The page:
From: Kenneth Whistler (email@example.com)
Date: Mon Jul 28 2003 - 17:38:43 EDT
Michael Everson asked:
> >Because changing the canonical ordering classes (in ways not
> >allowed by the stability policies) breaks the normalization
> >*algorithm* and the expected test results it is tested against.
> Do you really think that algorithm with all its warts is going to be
> used 50 years from now? I really would like to know.
20 years, sure. 50 years is a little harder to prognosticate.
But then people have been uppercasing ASCII for 36 years now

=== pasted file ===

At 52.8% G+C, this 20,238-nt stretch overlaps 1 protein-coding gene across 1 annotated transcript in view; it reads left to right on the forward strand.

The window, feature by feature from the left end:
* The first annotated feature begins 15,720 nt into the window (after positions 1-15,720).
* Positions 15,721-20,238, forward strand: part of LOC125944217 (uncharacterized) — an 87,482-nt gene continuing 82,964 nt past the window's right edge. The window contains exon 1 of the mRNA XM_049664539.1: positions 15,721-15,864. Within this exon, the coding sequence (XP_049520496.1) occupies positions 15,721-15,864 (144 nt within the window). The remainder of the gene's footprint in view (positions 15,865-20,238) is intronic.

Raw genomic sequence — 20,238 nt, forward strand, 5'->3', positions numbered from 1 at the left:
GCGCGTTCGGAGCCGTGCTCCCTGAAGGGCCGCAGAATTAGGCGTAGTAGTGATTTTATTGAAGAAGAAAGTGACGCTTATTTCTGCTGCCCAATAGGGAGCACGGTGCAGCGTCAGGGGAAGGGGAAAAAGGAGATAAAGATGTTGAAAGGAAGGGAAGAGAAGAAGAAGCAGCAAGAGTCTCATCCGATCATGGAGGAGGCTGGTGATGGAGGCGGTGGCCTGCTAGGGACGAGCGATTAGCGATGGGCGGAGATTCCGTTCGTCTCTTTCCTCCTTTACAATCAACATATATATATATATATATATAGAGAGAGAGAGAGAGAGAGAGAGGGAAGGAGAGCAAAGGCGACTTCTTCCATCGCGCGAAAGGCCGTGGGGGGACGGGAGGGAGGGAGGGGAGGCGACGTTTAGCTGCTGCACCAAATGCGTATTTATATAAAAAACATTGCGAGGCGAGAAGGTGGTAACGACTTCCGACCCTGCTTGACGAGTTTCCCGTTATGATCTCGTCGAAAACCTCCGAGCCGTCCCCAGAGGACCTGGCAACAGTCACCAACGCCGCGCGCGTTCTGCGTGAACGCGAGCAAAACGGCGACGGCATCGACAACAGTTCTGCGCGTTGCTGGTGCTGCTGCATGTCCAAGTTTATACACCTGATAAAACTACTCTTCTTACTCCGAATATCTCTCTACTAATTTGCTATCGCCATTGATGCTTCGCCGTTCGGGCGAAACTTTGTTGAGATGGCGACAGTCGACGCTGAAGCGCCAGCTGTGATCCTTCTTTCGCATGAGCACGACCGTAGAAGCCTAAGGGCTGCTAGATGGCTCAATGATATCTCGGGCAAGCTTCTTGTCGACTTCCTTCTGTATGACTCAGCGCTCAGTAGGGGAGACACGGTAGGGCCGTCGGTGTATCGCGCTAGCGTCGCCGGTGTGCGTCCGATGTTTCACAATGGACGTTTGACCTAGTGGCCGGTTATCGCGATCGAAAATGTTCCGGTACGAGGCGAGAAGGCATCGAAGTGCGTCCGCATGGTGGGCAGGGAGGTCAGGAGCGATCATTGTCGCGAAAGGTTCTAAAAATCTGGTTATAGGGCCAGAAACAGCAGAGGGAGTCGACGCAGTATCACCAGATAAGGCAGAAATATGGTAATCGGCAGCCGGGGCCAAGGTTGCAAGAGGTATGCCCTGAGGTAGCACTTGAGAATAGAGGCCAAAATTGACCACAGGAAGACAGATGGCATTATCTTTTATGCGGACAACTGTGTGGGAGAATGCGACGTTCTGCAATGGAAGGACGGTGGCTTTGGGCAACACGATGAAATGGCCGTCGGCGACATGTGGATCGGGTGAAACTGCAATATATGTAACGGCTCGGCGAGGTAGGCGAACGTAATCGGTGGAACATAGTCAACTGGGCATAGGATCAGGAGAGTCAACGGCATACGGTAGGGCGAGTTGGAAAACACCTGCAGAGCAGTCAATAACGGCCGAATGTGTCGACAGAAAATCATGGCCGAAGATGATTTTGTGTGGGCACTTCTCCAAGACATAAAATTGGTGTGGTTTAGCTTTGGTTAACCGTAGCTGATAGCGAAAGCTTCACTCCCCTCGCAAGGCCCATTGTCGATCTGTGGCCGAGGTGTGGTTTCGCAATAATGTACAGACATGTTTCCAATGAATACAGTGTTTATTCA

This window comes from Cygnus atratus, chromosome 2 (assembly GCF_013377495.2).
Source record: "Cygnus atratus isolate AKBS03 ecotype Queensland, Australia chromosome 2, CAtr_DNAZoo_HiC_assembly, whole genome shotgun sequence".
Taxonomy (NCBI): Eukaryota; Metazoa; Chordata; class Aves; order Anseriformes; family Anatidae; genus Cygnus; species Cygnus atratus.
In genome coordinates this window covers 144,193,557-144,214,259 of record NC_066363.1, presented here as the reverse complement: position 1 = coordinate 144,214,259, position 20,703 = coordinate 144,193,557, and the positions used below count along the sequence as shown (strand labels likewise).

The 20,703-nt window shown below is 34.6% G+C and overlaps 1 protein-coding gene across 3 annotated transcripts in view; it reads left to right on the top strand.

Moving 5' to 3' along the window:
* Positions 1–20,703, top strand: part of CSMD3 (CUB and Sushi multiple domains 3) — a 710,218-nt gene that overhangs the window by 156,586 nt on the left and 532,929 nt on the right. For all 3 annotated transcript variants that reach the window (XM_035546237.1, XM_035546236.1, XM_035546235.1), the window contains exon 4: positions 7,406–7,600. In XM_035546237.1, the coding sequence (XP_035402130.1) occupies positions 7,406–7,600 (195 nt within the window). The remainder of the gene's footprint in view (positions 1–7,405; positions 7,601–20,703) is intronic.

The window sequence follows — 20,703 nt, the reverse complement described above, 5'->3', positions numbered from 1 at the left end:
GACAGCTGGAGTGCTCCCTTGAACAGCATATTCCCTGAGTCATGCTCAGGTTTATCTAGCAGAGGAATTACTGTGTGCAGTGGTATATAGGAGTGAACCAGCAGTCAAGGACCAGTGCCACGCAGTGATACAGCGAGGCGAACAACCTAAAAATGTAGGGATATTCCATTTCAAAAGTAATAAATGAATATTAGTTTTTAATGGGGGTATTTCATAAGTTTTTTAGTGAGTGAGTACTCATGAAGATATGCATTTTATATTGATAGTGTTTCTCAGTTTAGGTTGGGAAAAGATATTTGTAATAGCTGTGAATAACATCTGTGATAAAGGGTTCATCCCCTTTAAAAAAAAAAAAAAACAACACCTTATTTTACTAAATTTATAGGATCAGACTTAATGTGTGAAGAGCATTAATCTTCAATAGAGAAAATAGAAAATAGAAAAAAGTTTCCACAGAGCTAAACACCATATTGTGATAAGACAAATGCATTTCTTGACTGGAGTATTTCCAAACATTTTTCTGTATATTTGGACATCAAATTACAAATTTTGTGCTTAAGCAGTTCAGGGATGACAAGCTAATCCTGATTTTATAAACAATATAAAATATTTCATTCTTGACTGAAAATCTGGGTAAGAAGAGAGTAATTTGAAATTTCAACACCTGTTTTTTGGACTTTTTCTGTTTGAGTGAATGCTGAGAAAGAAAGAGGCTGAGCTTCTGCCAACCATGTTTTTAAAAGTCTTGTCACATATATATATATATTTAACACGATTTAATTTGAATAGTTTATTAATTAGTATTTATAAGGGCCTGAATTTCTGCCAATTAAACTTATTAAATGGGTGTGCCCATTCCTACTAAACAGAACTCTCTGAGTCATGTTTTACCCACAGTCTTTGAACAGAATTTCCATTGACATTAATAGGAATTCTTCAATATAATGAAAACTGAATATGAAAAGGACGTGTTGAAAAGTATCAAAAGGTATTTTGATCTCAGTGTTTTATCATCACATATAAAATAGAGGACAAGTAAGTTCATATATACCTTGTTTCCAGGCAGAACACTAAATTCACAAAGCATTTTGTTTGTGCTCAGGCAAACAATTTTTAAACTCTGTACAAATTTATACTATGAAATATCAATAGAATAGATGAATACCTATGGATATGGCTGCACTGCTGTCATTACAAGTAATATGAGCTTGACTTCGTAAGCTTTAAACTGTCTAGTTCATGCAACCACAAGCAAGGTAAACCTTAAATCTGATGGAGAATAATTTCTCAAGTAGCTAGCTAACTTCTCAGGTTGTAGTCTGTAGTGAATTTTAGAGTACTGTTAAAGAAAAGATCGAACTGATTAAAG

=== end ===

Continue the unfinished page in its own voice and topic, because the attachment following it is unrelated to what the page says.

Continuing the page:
with the following algorithm:
c = c - 0x20;
so just because an algorithm is flawed doesn't mean it won't be
used for a long, long time.
But in the long run, the "does it really matter in the long run?"
kind of argument isn't very convincing. You can always answer
that question in the negative, eventually, simply by adding
years to the span in question.
But Unicode normalization stability matters *now* for a large
number of implementations with significant investments. And
as for most decisions made about Unicode (and 10646), it is
what matters *now* and in the foreseeable short term which
counts the most for the decision makers. And it isn't that nobody
has longterm vision here, but when one of your goals is
longterm stability, you have to keep making shortterm decisions
which individually preserve that stability.
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